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Hong Kong extradition bill: Large-scale march under way

Protesters gather to attend a new rally against a controversial extradition law proposal in Hong Kong on June 16, 2019

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AFP

Image caption

Organisers say they hope one million people will take part in the march

Thousands of people are marching on government buildings in Hong Kong over a controversial extradition bill, despite a government climb-down.

The bill, which would have allowed extradition to mainland China, prompted hundreds of thousands to demonstrate in the past week.

Hong Kong’s Chief Executive Carrie Lam said on Saturday that the plans had been “suspended” for the time being.

Protest leaders, however, are demanding it be permanently scrapped.

Some have urged Ms Lam to resign over the unrest.

By early Sunday afternoon, large crowds had gathered in the city’s Victoria Square, many wearing black or carrying white flowers.

As the march got under way, progress was slow as sheer numbers blocked off many streets, and crowded train stations continued to funnel people into the city centre.

Many carried placards accusing China of “killing” Hong Kong residents, while others bore messages of support for the injured or calling for Ms Lam to step down.

Heightened anger

By Helier Cheung, BBC News, Hong Kong

Last week Hong Kong’s streets were packed with protesters in white. This time, Victoria Park’s football pitches were filled with demonstrators wearing black to express their anger at the government.

Many held white flowers to mourn an protester who fell to his death on Saturday after climbing a ledge to unfurl an anti-extradition banner.

Others held placards that read “the students did not riot” – reflecting the anger at the police labelling Wednesday’s student protests a riot – an offence punishable by up to 10 years in jail.

Carrie Lam may have paused the bill – but several protesters told me they were unconvinced, and wanted the bill withdrawn altogether.

Some were protesting on this issue for the first time – saying the police’s use on force on Wednesday had spurred them to take part today.

What is the controversy about?

Protesters are concerned at increased influence by Beijing in Hong Kong, and the demonstrations over the bill have sparked some of the worst violence seen in years.

Hong Kong is a former British colony, but was returned to Chinese rule in 1997 under a “one country, two systems” deal that guarantees it a level of autonomy.

The government had argued the proposed extradition bill would “plug the loopholes” so that the city would not be a safe haven for criminals, following a murder case in Taiwan.

Critics have said the legislation would expose people in Hong Kong to China’s deeply flawed justice system and lead to further erosion of the city’s judicial independence.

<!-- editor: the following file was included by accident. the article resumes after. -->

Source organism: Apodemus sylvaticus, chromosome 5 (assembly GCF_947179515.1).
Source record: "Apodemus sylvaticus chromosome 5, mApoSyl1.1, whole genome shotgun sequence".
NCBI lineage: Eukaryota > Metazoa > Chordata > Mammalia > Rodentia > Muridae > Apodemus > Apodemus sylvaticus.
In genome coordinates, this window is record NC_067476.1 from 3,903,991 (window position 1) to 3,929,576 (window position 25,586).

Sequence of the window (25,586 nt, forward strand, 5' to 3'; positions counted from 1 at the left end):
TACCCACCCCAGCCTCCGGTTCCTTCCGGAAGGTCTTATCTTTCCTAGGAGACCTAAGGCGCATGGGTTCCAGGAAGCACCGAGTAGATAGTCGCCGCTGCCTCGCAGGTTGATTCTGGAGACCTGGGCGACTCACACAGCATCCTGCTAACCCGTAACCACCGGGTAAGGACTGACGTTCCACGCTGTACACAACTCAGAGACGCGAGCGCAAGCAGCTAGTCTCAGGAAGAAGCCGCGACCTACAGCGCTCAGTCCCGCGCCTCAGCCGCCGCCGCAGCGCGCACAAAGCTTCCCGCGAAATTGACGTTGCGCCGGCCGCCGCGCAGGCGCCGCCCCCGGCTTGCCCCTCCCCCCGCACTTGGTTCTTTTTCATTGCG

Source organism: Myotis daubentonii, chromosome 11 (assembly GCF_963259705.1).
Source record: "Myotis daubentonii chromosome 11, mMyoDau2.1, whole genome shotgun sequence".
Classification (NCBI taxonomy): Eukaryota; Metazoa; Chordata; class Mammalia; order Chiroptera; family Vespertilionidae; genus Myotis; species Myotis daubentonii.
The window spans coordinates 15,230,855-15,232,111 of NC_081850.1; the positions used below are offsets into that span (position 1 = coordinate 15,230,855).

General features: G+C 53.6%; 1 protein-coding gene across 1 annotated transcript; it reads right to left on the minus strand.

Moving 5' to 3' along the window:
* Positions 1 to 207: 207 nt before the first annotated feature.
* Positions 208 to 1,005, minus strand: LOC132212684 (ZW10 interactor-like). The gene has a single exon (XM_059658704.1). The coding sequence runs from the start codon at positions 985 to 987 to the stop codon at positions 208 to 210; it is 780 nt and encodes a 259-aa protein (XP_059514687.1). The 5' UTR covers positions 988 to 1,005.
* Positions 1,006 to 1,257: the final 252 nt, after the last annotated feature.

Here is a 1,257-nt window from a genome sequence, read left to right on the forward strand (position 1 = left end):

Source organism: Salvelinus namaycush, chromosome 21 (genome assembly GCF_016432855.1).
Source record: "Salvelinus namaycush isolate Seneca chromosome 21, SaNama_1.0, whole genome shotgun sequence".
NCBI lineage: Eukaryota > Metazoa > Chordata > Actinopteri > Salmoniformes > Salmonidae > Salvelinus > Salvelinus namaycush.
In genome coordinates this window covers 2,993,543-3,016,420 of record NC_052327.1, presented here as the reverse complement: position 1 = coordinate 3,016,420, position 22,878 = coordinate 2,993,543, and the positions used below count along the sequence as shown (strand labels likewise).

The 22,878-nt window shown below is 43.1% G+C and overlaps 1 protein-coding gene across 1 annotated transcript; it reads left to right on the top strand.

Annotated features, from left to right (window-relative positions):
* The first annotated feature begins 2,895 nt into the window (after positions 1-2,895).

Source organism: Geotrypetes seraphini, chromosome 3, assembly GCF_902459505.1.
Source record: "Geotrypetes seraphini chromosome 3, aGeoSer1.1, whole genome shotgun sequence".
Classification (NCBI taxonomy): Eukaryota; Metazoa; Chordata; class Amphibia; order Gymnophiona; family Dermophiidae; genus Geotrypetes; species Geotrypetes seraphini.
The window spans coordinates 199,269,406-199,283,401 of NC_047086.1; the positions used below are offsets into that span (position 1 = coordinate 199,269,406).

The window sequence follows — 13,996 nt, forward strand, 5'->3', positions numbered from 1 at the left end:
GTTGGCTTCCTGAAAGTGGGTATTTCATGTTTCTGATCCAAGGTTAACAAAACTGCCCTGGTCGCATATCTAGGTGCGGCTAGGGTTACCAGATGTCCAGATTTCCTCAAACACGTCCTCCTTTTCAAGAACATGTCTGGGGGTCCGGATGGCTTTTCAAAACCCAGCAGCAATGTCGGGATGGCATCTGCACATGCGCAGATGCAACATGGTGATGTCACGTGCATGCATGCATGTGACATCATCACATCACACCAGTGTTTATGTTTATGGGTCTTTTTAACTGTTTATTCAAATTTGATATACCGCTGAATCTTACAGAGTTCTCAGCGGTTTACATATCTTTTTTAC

On Saturday, after days of protests, Ms Lam said she had heard the calls for her government to “pause and think”.

Media captionCarrie Lam expressed ‘deep sorrow’ over extradition law controversy

“I feel deep sorrow and regret that deficiencies in our work – and various other factors – have stirred up substantial controversies,” she added.

But she stopped short of saying the bill would be permanently shelved.

China’s foreign ministry publicly backed Ms Lam after her announcement.

Why is there concern about China?

Media captionThe BBC’s Helier Cheung on why people are taking to the streets in Hong Kong

The changes would allow for criminal extradition requests from authorities in mainland China, Taiwan and Macau – decided on a case-by-case basis by Hong Kong courts.

But many fear the law could be used to target political opponents of the Chinese state.

Opposition activists also cite the alleged use of torture, arbitrary detentions and forced confessions in mainland China.

It comes after a high-profile case where a Hong Kong man was accused of murdering his girlfriend on holiday in Taiwan but could not be extradited.

Taiwanese officials are against the changes – due to their own concerns about the impact they could have.

Taiwan is in effect independent, but China considers it a breakaway province.

The government there has even said it would not accept the extradition of the accused man if it was under the proposed new rules.

How did protests unfold?

Media captionHow Hong Kong demonstrators organised protests

A large-scale march, which organisers said drew more than one million people, was held last Sunday.

Then on Wednesday tens of thousands gathered to blockade streets around government headquarters to try to stop the second reading, or debate, of the extradition bill.

Tensions boiled over and 22 police and 60 protesters were injured. Authorities say 11 people were arrested.

The police have been accused of excessive force by some rights groups.

Media captionPolice use tear gas on protesters

Until Saturday’s announcement, Ms Lam had not spoken publicly since she labelled the protests “organised riots” during a tearful address.

Is Hong Kong part of China?

Hong Kong was a British colony from 1841, when China ceded the island to the British after the First Opium War – which had erupted over British traders smuggling opium into China. It remained a colony until sovereignty was returned to China in 1997.

It is now part of China under a “one country, two systems” principle, which ensures that it keeps its own judicial independence, its own legislature and economic system.

It is what China calls a special administrative region – enjoying a great deal of autonomy that has made it a key business and media hub in the region.

But it remains subject to pressure from mainland China, and Beijing remains responsible for defence and foreign affairs.


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Hong Kong extradition bill: Large-scale march under way

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